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Health hazard evaluation report: HETA-2008-0175-3111, evaluation of 1-bromopropane use in four New Jersey commercial dry cleaning facilities, New Jersey Department of Health and Senior Services.

Eisenberg-J; Ramsey-J
Cincinnati, OH: U.S. Department of Health and Human Services, Public Health Service, Centers for Disease Control and Prevention, National Institute for Occupational Safety and Health, HETA 2008-0175-3111, 2010 Jul; :1-19
On May 2, 2008, NIOSH received a technical assistance request from the NJ DHSS regarding potential health effects of 1-BP in drycleaners. This solvent can be used in the same machine as Perc after a conversion process. One New Jersey dry cleaner owner required medical evaluation after becoming symptomatic while doing the 1-BP conversion himself. Initial reports indicated the possibility of peripheral neuropathy. Because 1-BP has been documented in the medical literature to cause peripheral neuropathy, NIOSH was asked to evaluate possible exposures and health effects among dry cleaner operators who used 1-BP. In August 2008, we visited four of eight facilities in New Jersey that had been approved to use 1-BP in dry cleaning operations. We interviewed owners, operators, and an employee about the conversion process, work practices, and adverse health effects they associated with 1-BP use. PBZ and area air sampling was performed during normal operation of the 1-BP system during our second site visit in November 2008. Six interviews were conducted with owners, operators, and employees. One person reported transient lightheadedness, which is consistent with general solvent exposure. The owner who sought prior medical care for symptoms that occurred while handling 1-BP had no residual neurological deficits at the time of our visit. Review of this individual's medical records did not reveal neurological abnormalities at an ED visit when symptoms first developed, and serum bromide levels obtained during that ED visit were well under levels associated with adverse health effects. Full-shift sampling for 1-BP conducted at one of the facilities resulted in PBZ air concentrations of 40 ppm for the operator and 17 ppm for the cashier. PBZ concentrations ranging from 1.5 to 160 ppm were found in partial shift samples taken at the other three facilities. These results confirmed the release of 1-BP into the environment at all four locations, indicating a potential hazard to employees. We recommend that dry cleaner operators using 1-BP as a perc alternative use a qualified technician to convert the machines. Operators should not cook the solvent nor cut drying periods short, as doing so may increase exposure to 1-BP. Until 1-BP exposures can be consistently documented to be below the OEL, respirators are recommended. Use of respirators should occur within the setting of a comprehensive respiratory protection program. General ventilation should always be used to dilute 1-BP concentrations in the air. Symptoms such as lightheadedness, headache, and nausea are consistent with solvent exposure. If employees notice these symptoms they should leave the area. Employees should not resume work until the source of the exposure has been indentified and corrected. If symptoms do not resolve shortly after leaving the work area, employees should seek immediate medical attention and inform their healthcare provider of their potential exposure to 1-BP. The highlights and summary portions of this report are also available in Korean: <a href=""target="_blank"></a>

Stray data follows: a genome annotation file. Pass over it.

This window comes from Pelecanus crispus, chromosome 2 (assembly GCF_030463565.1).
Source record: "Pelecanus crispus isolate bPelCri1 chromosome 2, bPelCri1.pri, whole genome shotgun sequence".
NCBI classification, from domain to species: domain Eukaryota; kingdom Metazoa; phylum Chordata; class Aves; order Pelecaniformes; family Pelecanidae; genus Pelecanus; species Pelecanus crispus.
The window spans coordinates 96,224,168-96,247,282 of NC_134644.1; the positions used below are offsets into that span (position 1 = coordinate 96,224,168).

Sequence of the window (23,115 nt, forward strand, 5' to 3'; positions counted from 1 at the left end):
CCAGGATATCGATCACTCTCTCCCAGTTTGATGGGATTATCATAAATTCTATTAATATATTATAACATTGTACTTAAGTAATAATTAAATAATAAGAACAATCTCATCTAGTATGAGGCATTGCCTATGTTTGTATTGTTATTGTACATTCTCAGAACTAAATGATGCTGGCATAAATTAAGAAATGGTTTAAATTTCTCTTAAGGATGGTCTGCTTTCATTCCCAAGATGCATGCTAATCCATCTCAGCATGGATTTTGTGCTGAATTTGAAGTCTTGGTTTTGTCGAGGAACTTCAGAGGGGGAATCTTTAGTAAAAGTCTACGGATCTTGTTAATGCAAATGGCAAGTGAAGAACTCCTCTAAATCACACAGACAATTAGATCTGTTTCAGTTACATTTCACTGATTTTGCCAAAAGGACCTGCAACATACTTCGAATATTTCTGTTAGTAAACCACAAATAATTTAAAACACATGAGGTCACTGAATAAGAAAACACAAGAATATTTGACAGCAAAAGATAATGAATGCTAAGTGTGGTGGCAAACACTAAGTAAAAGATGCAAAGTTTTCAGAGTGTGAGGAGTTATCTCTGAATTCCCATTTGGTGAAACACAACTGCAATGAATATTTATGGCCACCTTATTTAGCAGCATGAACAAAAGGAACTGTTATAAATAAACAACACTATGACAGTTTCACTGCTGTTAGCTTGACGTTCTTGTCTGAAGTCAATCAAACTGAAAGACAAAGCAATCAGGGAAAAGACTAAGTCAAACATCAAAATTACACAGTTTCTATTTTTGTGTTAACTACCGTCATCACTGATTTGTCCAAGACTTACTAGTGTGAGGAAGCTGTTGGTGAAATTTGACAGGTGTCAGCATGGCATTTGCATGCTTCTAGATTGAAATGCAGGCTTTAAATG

Region-2; Dry-cleaning-industry; Dry-cleaning-solvents; Solvents; Solvent-vapors; Neurological-reactions; Neuropathy; Neurophysiological-effects; Neurotoxic-effects; Nervous-system-disorders; Peripheral-nervous-system; Respirators; Respiratory-protective-equipment; Personal-protective-equipment; Personal-protection; Author Keywords: Dry Cleaning and Laundry Services (except Coin-Operated); dry cleaning; 1-bromopropane; n-propyl bromide; solvent; neuropathy
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Field Studies; Hazard Evaluation and Technical Assistance
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National Institute for Occupational Safety and Health
Page last reviewed: September 2, 2020
Content source: National Institute for Occupational Safety and Health Education and Information Division